Sunday, June 17, 2007

Spalding Bay, Grand Teton NP

You really have to be looking to find Spalding Bay. The gravel road in is not signed, and it is pretty obscure on the park map. I had a ranger visit while here, and he acknowledged this, indicating that sometimes it's better that way. I agree. The bulk of those that visit are locals, and I guess they appreciate the seclusion.

I made this basecamp for 3 nights, paddling Jackson lake a number of times from here. I found a very nice little inlet while paddling, and on this inlet I saw the bulk of wildlife that I did view. While I was floating and watching some waterfowl, an immature (molted) bald eagle roosted in a nearby tree to watch me with curiosity. An elk wandered the nearby hilltop, he too, stopping for a gander. As I paddled out, an adult Bald Eagle lit in a tree to survey the open lake.

There was a family of river otter who would come out late in the evening just offshore from the launch. I watched one as it played and cruised a kayaker who fishing just off-shore. While it must of have been entertaining to watch, sure didn't do anything for the fishing...I had a new deer who would come around the cmap. This was a teenage buck with velvety stubs for antlers.

I did find Boulder City on a driver over to Jenny Lake. I parked at the Cathedral View pullout and took the first trail into the woods. I had finally purchased bear spray before in Jackson and this provides a little peace of mind as I go deeper in and off the beaten path. As the trail went through the first tree line, I noticed the ground had been "tilled" just beyond. This caught my eye, as I had observed the Grizzly family at Oxbow Bend rooting the ground and leaving it looking this way. As I approached the morraine, I saw another tilled area, this being fresher and larger. I decided to backtrack out to the parking lot. As I was approaching a second trail that led a ways west before entering the forest, a tourist who had watched me come out approached and informed me that a man was attacked by a grizzly nearby the day before. As he hgave me details, it become obvious that this was the one and same grizzly family! Come to find out later, the victim was out jogging on a trail at 6 am, stumbled right on top of the bears, and there was a fresh elk kill in the area. Pretty much everything you do not want when being in Grizzly country, especially the time of morning and jogging... The man suffered only minor injuries. Anyways, this gave me more to think about as I made my in through the new trail, and final discovery of boulder city. And they are not kidding in the name. On the north side of the morraine, boulders stretch forever! Everytime I would find a patch to scramble and get a higher viewpoint, I would discover more through nearby trees. I ventured a mile or so out on this trail, and have no idea how large an area the boulders are concentrated in. Definitely had a fun afternoon in here :)

I took the long route, from Lupine Meadows, out to Bradley lake, the next day. I definitely had my wildlife radar turned off today! This is a nice hike, starting along the meadows, and then cutting its way through a lodgepine forest, before starting quite a climb up. I had initially giving thought to taking this trail up to Surprise Lake, but a 3,000' climb just was not in the cards today. As it was, I probably climbed close to 1,000' over the 6 mile hike. So, as I crossed a cascading creek, I stopped on the footbridge to get a picture. I heard footsteps on the other end of the bridge, and as I looked up to acknowledge the hiker, I was surprised to see that it was a deer! It was coming at me at a pretty good pace, and the fact it would do so was a bit unsettling. The bridge was less than 3 feet wide, and I was 10 feet or so out from the end, and I did not want to have this deer pass me in such close quarters. I called out to it in a harsh voice, and it stopped momentarily, but then reproceeded to come at me. I repeated this a couple of times, as I backed off of the bridge and stepped far enough off trail to allow it some room. It then trotted by and down the trail. Sheesh! I've heard of "sharing the trail" and all...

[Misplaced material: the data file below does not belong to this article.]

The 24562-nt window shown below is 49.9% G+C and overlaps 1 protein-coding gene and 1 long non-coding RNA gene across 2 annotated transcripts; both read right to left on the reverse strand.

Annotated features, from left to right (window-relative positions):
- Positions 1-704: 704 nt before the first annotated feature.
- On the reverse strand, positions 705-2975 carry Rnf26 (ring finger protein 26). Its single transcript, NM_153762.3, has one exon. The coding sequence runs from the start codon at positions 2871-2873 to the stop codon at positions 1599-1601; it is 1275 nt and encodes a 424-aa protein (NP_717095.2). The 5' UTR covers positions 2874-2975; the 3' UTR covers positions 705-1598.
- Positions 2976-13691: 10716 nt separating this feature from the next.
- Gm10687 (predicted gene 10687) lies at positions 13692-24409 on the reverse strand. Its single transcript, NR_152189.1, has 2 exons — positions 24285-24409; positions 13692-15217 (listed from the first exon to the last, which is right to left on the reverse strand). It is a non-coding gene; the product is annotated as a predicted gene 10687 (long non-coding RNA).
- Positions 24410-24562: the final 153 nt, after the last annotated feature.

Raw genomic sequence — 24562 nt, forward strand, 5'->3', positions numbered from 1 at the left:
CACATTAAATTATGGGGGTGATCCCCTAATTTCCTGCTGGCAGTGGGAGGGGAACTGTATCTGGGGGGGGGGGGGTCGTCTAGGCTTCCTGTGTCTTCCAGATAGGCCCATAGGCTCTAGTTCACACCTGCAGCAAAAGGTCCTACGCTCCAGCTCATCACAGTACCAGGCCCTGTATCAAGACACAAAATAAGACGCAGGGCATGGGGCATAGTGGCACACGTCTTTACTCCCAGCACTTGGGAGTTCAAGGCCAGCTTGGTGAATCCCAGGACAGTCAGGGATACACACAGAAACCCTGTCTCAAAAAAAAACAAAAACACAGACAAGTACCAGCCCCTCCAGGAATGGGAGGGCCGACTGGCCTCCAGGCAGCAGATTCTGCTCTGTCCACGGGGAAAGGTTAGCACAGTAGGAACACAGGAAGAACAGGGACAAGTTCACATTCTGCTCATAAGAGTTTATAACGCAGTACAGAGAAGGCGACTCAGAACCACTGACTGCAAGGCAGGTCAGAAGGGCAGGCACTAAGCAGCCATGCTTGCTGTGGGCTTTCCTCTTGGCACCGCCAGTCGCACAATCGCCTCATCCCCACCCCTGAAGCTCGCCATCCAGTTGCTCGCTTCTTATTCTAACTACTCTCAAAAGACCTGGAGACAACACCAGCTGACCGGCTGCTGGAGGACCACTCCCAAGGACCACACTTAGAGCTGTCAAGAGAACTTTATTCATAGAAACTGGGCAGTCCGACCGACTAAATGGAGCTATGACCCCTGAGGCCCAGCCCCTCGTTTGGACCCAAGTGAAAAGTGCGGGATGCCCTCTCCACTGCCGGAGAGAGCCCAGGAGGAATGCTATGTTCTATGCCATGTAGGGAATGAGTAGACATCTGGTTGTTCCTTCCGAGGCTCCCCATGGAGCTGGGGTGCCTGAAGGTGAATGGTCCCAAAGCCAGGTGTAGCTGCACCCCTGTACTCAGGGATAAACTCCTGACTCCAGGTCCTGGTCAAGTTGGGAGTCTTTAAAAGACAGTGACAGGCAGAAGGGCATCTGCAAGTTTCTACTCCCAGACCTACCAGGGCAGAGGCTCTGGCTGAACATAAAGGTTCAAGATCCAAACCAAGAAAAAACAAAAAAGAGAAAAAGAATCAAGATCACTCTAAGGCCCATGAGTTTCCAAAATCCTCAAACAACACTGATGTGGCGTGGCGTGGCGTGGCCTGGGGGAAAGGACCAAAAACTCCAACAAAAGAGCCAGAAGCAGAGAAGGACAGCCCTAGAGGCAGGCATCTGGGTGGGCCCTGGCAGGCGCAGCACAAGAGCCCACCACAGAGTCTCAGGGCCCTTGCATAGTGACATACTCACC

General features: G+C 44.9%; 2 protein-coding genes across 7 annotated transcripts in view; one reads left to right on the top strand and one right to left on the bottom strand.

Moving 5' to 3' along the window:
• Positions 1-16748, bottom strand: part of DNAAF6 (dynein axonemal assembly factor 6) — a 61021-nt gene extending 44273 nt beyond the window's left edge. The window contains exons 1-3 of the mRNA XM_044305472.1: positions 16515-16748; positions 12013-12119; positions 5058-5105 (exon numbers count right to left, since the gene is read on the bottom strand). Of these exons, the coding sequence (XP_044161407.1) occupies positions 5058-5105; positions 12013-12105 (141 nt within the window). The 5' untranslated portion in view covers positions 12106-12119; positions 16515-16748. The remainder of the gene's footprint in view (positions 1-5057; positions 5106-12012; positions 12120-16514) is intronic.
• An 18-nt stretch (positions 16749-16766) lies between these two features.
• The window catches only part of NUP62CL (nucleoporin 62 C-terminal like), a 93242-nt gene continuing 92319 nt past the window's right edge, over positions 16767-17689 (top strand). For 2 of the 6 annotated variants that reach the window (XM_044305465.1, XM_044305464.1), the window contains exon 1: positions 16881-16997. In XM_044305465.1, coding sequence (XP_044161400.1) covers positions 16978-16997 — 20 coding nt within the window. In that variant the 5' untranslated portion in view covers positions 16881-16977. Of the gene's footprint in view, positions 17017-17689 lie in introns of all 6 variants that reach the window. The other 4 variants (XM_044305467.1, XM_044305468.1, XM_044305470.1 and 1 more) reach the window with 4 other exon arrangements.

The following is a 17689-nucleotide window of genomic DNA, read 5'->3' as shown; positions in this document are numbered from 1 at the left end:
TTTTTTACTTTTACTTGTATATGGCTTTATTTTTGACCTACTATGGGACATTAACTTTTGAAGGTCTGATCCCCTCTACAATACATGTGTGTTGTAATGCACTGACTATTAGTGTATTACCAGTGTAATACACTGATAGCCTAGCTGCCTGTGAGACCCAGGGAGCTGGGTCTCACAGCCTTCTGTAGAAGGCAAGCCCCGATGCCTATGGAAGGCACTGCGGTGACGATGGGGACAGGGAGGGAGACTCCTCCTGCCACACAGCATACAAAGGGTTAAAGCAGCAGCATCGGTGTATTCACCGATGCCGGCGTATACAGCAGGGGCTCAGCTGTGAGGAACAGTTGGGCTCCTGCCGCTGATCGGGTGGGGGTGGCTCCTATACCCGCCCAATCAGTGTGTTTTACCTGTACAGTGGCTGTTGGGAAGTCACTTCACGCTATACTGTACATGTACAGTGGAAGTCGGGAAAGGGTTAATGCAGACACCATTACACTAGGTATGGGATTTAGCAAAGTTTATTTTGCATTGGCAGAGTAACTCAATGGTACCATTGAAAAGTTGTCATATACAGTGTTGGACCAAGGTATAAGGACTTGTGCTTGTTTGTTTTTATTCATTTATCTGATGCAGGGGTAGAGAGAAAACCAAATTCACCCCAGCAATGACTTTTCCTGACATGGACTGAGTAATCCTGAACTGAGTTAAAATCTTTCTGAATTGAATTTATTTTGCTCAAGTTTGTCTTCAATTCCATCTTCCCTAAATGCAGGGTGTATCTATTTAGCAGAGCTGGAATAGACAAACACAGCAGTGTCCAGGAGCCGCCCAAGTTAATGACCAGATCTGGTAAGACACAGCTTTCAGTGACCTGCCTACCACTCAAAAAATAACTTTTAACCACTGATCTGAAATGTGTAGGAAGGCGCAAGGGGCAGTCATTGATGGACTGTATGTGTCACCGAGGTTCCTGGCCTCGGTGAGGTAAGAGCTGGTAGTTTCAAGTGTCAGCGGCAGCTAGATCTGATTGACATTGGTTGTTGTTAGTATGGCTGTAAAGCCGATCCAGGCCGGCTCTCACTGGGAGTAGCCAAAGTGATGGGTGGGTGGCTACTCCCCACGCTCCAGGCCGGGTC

Bradley is another nice lake in the park. There appears to be two backpacking camps here. I have yet to commit to a night on the trail, as it still is a bit uncomfortable, lone camper in the sticks in high bear areas. We shall see. On the way back, I nearly stepped on a grouse that blended in with trail! It was nice enough to not stray too far away, allowing me to get a couple of good pics of it. Later on, I spooked a marmot that was on the trail, and it returned the favor as it high tailed it down the hill :).

On my way out of spalding bay, I saw my my first marten. It did not stay out long enough to get a picture though. It made me realize that there is still a lot of wildlife here that I have not seen. I'd love to come across a minx... On the way out of the park, I saw my first "Bullwinkle" Moose. Big guy, with velveted antlers coming back in. Saw him just across the bridge from the "MOOSE" visitor center. He had attracted quite a crowd, and I wonder whther the visitor center did not entice him to pick this spot to lounge out :)

Anyways, back to Jackson, and a waste of the better part of the day with Dell, over problems related with my Axim. If someone out there has actually experienced satisfactory technical service from them, I'd love to hear from you as to how you accomplished it. It scares me that they are rated as the best in their industry...

Up to Curtis Canyon for the night, and another awesome Teton sunset.

No comments: